There are two main approaches to rendering volume data sets: surface fitting or direct volume rendering. While impressive images have been created with surface fitting techniques, algorithms of this type represent a data reduction method that can only represent surfaces and hard boundaries between volume elements of different types. Direct volume rendering methods such as ray casting, splatting and shear-warp create images directly from the volume data without the use of an intermediate polygonal approximation. For perspective, rendering a 512x512x512 data set requires a minimum of 4 bytes per voxel (512MB). One of the datasets from the Visible Human Project (VHP) is a Computed Tomography (CT) data set that is 512x512x1873 (1.8GB to render) in size. The VHP also has two microtomed data sets that are 2048x1216x1878 (14 GB) and 2048x1216x5189 (38 GB) in size.
To support interactive volume rendering, the entire data set must reside in RAM - waiting for several GBs to be read from disk for each image is not an option. The increasing availability of parallel computers with hundreds or thousands of processors provides a viable solution. For example, the Cray T3E at SDSC has 256 processing elements (PEs) with 128MB of RAM per PE (for a total of 32GB).
Massively Parallel Interactive Rendering
MPIRE is a distributed, direct volume rendering system that contains multiple
interfaces to multiple parallel direct volume rendering engines running on
multiple platforms. There are currently two graphical interfaces, a Java
applet and a custom AVS (Application Visualization System) module, that provide
the same interactive features. The current rendering engines include
implementations of the ray casting and splatting algorithms for the Cray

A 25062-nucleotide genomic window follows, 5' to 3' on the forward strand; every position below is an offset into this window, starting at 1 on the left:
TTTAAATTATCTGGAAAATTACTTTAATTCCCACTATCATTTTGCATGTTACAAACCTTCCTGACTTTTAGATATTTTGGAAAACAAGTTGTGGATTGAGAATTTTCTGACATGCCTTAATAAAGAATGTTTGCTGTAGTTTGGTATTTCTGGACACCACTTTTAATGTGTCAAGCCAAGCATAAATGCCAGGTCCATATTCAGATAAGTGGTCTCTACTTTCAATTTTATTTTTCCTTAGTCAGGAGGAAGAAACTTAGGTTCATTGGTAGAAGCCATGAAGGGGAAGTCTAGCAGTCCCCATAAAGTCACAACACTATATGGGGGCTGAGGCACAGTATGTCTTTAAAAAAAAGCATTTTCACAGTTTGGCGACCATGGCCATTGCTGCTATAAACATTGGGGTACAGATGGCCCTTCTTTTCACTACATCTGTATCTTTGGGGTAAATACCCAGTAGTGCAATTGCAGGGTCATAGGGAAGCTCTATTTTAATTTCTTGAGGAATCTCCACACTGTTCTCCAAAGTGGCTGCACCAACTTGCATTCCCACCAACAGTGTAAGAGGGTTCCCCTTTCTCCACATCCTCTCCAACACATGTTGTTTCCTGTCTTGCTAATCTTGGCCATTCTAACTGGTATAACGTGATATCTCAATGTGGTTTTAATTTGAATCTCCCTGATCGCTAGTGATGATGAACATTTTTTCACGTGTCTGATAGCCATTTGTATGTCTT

T3D/T3E and single processor SGI workstations. MPIRE was developed under a
grant from Cray Research,
Inc. and is in the public domain.
The following figure shows the architecture for MPIRE. The interface
can be run on any platform and starts the session by connecting to
renderd, a daemon which provides access to the MPIRE engines on
the desired render host. The daemon starts a rendering engine
on the render host and provides port numbers for communication between the
interface and rendering engine. Refer to
for more detailed information about the MPIRE communication protocol.
This architecture provides flexibility and allows for future expansion. For
example, porting MPIRE to a new computer only requires a new rendering engine
and a slight modification to
renderd to allow it to start a
process on the new computer - no changes to the interface would be required.
Also, different implementations of volume rendering algorithms on the T3E and
other systems could be controlled by the same interface (and
renderd), providing a testbed for comparison of the
MPIRE is designed to run the interface on a machine local to the user and the
rendering engine on a remote system with communication taking place via
sockets and signals. The rendering engines currently available include
parallel implementations of the splatting and ray casting algorithms for the
Cray T3D system running UNICOS version 22.214.171.124 or higher, and the Cray T3E
system running UNICOS/mk 1.3.1 or higher, and a serial implementation of the
splatting algorithm for single processor SGI workstations running IRIX
5.3 or higher.
For detailed instructions on the installation procedure for MPIRE, please
refer to the
README files provided in the MPIRE software
distribution. You will need to install one or more of the MPIRE graphical
user interfaces, the MPIRE rendering daemon
renderd, the MPIRE
rendering library, and one or more of the MPIRE rendering engines.
How This Manual is Put Together
The MPIRE Users Manual (this text) provides you with a concise
introduction and general reference to the layout and use of MPIRE's many
features. It is designed for users who are already familiar with the basic
concepts involved in using AVS and/or Java applets. In addition, basic
knowledge of medical data and volume rendering is helpful.
This manual is divided into five sections.
This manual is written with conventions which are designed to clarify, and to
draw your attention to certain kinds of information. This is done to help
you quickly find documentation specific to a given subject, and to help you
better understand many of the concepts involved in using MPIRE.
constant width font, so the printed version closely resembles what you would see on a computer screen.